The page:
The film opens with a graduation ceremony at Edsel High School. Arriving late and wearing headphones is Michael Corben (Richard Grieco). Corben is a wise-ass, under achieving American teenager, who on his forth attempt at graduating, has still flunked because he did not attend his French classes. To make up the credit, he has to go the France over the Summer break with his strict French teacher, Mrs. Grober (Robin Bartlett), and the French Club.
Meanwhile, somewhere in Europe, Britain’s finest secret agent, Blade (Roger Daltrey), armed with gadgets and bombs, has single handedly blown up the security force surrounding Augustus Steranko’s mansion. Steranko (Roger Rees) is a high flying financier who has plans to takes over the whole European economy. But not if Blade can help it. He crashes through a window to surprise the evil doers inside. But he is no match for the diminutive Ilse Grunt (Linda Hunt). Her necklace turns into a deadly metallic bullwhip.
With Blade dead, the intelligence community needs a new operative to continue his work. Enter Michael Corben. Not Michael Corben teenager, but older sophisticated Michael Corben secret agent. Agent Corben happens to be booked on the same flight to Paris as young wise-ass Corben. But Agent Corben doesn’t make the flight. He runs into Ilse Grunt in a waiting lounge and his life is cut short.
At the other end, young Michael is mistaken for the secret agent and that’s where the fun begins. Along the way Corben teams up with Mariska (Gabrielle Anwar), and together they have to stop Steranko.
Rees plays the villainous Steranko with a perfect mixture of menace and camp, befitting a film aimed at a teen market. As all evil masterminds do, Steranko has multiple odious minions to do his dirty work. I have already mentioned Linda Hunt as Grunt. She seems to be having a great time is such a far fetched and evil role. The next henchman of note is Zigesfeld, played by Tom Rack. His unique feature is the old tried and tested metallic hands. As you should know by now, dear reader, that if you use your metallic hands for evil, they will be your downfall. Steranko’s third evil minion is a henchwoman named Areola Canasta (but, of course) played by Carole Davis. She seduces Michael and plans to kill him during a session of PG rated naughtiness. Her preferred weapon is a live scorpion.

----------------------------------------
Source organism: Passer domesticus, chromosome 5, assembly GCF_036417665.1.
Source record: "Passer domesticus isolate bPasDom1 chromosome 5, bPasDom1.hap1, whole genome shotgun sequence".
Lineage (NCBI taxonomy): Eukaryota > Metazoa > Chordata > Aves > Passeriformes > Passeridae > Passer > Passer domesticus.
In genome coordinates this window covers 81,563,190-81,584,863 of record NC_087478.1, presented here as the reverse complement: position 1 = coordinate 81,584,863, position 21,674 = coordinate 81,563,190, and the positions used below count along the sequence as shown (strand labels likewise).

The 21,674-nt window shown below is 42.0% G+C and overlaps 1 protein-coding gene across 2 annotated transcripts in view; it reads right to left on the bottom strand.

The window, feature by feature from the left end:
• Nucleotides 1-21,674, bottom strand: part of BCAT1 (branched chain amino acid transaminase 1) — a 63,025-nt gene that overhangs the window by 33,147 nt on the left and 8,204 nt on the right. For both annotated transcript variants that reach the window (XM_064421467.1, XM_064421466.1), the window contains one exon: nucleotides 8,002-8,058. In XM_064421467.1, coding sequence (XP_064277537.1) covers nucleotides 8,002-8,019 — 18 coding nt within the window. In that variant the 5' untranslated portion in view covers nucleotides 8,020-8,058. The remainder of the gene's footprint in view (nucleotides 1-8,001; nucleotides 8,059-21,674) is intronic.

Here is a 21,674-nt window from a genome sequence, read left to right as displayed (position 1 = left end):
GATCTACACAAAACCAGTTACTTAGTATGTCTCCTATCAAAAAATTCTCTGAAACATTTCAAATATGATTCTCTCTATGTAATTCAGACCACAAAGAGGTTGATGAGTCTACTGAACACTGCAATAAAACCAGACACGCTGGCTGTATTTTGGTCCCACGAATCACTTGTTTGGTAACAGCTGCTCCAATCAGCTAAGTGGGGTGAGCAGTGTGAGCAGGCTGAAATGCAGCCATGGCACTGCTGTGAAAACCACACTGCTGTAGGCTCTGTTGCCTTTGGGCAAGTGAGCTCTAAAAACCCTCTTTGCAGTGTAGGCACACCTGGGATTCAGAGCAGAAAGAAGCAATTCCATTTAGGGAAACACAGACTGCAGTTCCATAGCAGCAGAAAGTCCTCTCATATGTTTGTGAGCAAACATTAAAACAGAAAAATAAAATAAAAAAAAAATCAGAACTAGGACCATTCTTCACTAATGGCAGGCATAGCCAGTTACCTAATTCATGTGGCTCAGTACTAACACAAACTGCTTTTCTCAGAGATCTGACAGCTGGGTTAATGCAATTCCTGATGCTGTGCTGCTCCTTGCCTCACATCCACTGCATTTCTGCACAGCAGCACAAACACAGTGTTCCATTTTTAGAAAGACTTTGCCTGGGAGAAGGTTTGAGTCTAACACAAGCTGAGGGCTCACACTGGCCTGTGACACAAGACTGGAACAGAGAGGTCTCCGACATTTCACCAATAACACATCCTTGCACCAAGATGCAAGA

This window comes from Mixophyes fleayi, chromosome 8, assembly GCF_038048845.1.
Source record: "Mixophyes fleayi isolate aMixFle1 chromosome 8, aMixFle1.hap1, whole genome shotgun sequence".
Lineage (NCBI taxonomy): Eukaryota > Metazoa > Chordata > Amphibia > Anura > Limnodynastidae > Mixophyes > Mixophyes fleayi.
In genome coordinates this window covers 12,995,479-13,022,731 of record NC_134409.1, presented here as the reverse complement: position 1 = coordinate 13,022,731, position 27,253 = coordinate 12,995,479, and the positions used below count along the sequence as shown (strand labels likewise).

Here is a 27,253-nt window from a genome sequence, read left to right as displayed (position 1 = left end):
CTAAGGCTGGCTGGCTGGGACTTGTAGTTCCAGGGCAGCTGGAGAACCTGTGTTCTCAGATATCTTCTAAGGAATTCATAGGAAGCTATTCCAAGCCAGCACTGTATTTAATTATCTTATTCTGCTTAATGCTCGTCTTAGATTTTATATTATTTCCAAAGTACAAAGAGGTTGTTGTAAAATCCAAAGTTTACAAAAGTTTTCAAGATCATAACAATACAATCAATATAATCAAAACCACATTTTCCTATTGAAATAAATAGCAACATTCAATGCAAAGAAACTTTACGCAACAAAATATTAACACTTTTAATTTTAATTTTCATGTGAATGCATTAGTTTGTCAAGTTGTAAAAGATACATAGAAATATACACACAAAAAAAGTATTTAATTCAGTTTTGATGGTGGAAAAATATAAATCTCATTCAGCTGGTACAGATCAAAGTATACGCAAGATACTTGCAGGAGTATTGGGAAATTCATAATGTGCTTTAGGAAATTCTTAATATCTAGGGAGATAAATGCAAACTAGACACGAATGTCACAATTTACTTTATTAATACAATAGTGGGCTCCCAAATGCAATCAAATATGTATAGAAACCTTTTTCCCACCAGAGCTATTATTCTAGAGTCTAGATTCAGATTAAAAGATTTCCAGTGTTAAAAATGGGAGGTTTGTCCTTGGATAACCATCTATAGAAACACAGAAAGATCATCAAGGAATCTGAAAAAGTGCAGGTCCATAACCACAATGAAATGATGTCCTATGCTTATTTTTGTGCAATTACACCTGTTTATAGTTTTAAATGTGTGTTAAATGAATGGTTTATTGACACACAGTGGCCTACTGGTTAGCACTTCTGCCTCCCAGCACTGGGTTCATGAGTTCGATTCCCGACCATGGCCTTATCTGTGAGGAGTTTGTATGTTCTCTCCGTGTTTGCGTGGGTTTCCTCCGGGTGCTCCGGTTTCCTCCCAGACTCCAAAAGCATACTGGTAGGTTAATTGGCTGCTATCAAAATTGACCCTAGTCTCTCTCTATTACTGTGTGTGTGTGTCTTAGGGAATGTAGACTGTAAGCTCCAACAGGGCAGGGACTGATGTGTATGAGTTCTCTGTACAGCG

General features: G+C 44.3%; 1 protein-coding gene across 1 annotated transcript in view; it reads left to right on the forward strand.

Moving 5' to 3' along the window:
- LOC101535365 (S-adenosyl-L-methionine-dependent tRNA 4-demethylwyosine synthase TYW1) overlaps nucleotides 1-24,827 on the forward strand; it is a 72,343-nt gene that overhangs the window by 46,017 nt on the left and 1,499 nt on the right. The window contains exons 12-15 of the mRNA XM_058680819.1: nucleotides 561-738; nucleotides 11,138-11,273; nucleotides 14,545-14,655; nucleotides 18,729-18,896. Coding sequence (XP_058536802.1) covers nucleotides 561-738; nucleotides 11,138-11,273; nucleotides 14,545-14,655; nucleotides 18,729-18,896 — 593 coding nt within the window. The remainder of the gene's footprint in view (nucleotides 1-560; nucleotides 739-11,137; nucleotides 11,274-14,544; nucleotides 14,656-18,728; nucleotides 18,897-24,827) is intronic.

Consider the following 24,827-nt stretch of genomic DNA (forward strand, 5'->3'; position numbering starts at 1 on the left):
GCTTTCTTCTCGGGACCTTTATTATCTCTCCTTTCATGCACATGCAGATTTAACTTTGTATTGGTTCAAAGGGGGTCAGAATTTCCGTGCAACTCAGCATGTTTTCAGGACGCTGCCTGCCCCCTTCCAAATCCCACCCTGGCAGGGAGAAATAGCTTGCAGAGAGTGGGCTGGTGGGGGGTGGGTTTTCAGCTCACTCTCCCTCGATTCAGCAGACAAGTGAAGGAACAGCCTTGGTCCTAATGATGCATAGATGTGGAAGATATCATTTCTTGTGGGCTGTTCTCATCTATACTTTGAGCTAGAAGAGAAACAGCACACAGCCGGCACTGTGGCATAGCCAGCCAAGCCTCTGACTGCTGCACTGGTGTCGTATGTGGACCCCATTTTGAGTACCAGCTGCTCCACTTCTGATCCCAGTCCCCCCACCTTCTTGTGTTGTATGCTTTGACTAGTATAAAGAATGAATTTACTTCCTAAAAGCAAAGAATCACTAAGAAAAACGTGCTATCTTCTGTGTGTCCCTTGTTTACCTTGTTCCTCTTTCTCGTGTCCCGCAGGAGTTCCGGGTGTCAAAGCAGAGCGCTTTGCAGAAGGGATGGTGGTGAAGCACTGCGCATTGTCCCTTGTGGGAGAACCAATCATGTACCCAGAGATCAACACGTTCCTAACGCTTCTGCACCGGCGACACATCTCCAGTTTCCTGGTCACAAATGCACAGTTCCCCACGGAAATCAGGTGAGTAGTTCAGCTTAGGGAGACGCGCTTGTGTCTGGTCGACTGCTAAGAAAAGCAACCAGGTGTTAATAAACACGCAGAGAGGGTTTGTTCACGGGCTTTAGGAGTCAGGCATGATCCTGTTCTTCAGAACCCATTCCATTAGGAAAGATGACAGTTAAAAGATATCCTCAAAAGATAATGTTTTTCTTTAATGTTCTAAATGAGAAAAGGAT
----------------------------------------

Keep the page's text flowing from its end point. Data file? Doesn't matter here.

As you can see, in this review, I have concentrated more on describing the characters involved rather than the plot, quite simply because from the character reviews you get a clear view of what the movie is about. Sure, there is a plot, but it’s not important. What is important are the colourful and deliberately clichéd characters. Normally I’d be very scathing of the clichés, but these are done with such obvious love and affection for the genre, it is hard to be critical. And to be honest, many of the set pieces, (stalwarts of the genre – car chase with gadget laden car, confrontation between hero and villain at a casino, and villains lair exploding in a ball of flame at the climax) are pulled off with more competency than many of the better known films of it’s type. What more could you ask?
If Looks Could Kill is a very enjoyable teen variation on the spy movie and is every bit as entertaining as it’s modern counterparts, Spy Kids and Agent Cody Banks.